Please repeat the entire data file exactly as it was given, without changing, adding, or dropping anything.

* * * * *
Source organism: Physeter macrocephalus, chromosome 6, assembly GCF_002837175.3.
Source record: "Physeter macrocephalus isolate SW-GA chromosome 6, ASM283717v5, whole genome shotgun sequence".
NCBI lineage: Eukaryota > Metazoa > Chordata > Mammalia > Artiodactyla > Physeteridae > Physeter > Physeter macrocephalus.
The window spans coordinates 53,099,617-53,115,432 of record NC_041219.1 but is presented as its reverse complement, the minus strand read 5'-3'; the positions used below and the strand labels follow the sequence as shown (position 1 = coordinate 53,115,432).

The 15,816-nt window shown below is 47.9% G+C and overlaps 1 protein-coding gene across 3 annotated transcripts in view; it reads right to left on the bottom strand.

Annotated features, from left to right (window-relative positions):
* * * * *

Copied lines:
Source organism: Physeter macrocephalus, chromosome 6, assembly GCF_002837175.3.
Source record: "Physeter macrocephalus isolate SW-GA chromosome 6, ASM283717v5, whole genome shotgun sequence".
NCBI lineage: Eukaryota > Metazoa > Chordata > Mammalia > Artiodactyla > Physeteridae > Physeter > Physeter macrocephalus.
The window spans coordinates 53,099,617-53,115,432 of record NC_041219.1 but is presented as its reverse complement, the minus strand read 5'-3'; the positions used below and the strand labels follow the sequence as shown (position 1 = coordinate 53,115,432).

The 15,816-nt window shown below is 47.9% G+C and overlaps 1 protein-coding gene across 3 annotated transcripts in view; it reads right to left on the bottom strand.

Annotated features, from left to right (window-relative positions):